Chirdeep Malhotra . Updated: 5/18/2021 7:25:16 PM Books and Authors

From a book of reflective writings by Sabarna Roy, to a non-fiction book of essays on nationalism, our book picks this week, curated by Chirdeep Malhotra


“Fractured Mosaic” by Sabarna Roy

This book is, in essence, a sequel to the author's literary work, "Random Subterranean Mosaic: 2012 - 2018". Most of the musings and reflective writings in this book have been earlier published as articles in various newspapers and zines; and they have been collated in a single volume for the benefit of the readers. The book has been written in the format of a journal to imitate how the mind works in real life, and this work of kaleidoscopic writings from Sabarna Roy’s arsenal will enthrall readers by taking them to a mesmerizing whirlpool of percipient contemplation.


"Harappa: Curse of the Blood River” by Vineet Bajpai

This book amalgamates the genres of history, mythology and fantasy fiction. Traversing various timelines, from 1700 BCE to 2017 CE, the book's narrative connects Banaras, Harappa and Rome. With ancient secrets, and twists and turns galore in this riveting saga of deceit and violence, gods and demons, love and ambition; this literary thriller takes readers on a wonderful action-packed ride.


“On Nationalism” by Eric Hobsbawm

This is a collection of historian Eric Hobsbawm’s writings and lectures on nationalism. As we stand on the doorstep of an age when the internet and the globalisation of capital threaten to blow away many national boundaries while, as a reaction, nationalism seems to re-emerge with renewed strength, the author's critical historical insights on the subject are enlightening. For readers who want to understand the phenomenon, this essential work discusses the construction and growth of nations, modes of nationalism, and also delves into the cognate themes of language and popular revolt.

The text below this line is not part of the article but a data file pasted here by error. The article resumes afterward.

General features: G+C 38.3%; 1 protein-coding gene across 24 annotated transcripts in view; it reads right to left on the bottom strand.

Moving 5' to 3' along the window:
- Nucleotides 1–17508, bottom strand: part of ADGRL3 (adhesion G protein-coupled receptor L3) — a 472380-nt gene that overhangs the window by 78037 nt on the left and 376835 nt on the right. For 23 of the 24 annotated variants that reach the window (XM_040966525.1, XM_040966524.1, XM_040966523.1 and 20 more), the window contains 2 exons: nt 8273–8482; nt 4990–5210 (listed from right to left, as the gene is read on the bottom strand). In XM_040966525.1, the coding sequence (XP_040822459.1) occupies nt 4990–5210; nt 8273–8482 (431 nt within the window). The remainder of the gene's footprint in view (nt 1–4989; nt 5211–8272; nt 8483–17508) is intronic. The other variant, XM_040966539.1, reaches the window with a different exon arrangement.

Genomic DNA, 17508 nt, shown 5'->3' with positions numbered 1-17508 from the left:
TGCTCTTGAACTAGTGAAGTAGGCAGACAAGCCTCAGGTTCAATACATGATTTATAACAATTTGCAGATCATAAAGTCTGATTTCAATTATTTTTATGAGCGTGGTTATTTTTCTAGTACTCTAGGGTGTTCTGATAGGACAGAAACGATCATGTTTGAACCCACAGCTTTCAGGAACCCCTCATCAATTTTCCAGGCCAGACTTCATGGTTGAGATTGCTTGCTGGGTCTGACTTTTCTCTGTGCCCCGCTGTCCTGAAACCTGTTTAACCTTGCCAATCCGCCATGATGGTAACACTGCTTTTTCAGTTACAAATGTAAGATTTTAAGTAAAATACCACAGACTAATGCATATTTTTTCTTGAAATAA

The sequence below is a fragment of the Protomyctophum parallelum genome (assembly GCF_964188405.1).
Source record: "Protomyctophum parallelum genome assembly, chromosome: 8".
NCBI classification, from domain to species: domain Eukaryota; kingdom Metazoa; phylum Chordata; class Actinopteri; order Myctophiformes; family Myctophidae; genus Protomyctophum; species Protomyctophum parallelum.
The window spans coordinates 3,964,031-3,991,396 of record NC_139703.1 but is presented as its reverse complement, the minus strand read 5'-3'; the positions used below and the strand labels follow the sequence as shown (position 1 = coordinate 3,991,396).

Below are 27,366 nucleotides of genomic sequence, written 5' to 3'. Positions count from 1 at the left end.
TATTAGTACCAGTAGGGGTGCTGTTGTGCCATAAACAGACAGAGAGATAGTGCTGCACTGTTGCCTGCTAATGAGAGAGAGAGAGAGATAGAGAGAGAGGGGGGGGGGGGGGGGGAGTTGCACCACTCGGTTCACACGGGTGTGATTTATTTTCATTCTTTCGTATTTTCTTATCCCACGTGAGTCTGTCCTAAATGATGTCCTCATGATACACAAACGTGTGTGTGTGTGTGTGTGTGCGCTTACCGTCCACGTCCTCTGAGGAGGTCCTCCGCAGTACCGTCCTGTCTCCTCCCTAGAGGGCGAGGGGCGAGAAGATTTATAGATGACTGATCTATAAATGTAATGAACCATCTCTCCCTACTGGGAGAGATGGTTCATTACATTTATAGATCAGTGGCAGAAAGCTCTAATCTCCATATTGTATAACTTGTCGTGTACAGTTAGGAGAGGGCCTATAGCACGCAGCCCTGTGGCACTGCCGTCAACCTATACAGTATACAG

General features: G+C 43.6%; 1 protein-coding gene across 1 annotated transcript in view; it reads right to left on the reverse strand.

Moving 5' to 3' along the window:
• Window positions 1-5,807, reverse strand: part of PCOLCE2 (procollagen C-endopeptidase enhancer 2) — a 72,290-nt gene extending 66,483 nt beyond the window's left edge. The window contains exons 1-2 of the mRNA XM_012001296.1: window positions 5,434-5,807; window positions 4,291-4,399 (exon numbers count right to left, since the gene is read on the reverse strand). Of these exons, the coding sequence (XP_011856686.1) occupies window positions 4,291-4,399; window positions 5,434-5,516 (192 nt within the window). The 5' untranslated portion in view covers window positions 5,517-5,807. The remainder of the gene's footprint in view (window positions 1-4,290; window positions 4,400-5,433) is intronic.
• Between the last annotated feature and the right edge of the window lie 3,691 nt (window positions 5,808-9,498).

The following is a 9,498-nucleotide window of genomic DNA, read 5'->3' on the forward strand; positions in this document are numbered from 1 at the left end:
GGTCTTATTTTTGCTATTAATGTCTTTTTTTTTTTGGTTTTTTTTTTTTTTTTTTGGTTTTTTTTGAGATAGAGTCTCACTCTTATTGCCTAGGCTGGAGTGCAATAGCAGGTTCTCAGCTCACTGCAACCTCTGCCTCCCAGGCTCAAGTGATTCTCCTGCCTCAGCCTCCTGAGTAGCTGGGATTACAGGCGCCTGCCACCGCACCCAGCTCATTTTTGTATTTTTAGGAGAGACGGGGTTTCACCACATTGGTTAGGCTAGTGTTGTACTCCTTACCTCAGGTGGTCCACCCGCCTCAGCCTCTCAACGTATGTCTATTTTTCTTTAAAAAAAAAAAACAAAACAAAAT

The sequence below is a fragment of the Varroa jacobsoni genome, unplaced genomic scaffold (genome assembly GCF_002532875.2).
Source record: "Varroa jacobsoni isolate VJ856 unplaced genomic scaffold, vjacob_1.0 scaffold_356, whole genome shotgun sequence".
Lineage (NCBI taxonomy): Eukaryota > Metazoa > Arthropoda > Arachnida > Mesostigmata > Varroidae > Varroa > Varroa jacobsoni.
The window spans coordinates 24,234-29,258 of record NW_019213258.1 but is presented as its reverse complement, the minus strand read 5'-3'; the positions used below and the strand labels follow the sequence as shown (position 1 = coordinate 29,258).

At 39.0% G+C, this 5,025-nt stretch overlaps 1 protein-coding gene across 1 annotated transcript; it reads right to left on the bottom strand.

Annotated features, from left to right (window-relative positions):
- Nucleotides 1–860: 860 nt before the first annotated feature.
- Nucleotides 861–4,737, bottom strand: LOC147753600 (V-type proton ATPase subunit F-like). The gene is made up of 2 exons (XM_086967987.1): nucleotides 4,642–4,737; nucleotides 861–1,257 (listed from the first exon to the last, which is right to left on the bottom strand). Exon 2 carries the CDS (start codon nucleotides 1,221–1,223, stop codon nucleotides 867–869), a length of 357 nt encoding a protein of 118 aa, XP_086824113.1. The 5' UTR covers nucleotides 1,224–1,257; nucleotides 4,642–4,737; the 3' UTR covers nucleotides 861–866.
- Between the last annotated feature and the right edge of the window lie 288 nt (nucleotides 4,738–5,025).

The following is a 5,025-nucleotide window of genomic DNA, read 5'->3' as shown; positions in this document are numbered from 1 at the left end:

“I Am a Girl from Africa” by Elizabeth Nyamayaro

This book tells the story of former United Nations senior advisor Elizabeth Nyamayaro's inspiring full-circle journey after a UN aid worker saved her life when she was eight years old. This transformative moment inspired her to become a humanitarian, and later in her life, she would go on to launch the HeForShe campaign and help bring change across the globe. Grounded by the African concept of ubuntu—“I am because we are”— the memoir charts Elizabeth’s quest in pursuit of her dream from the small village of Goromonzi to Harare, London, New York, and beyond; and brings to vivid life one extraordinary woman’s story of persevering through incredible odds and finding her true calling.

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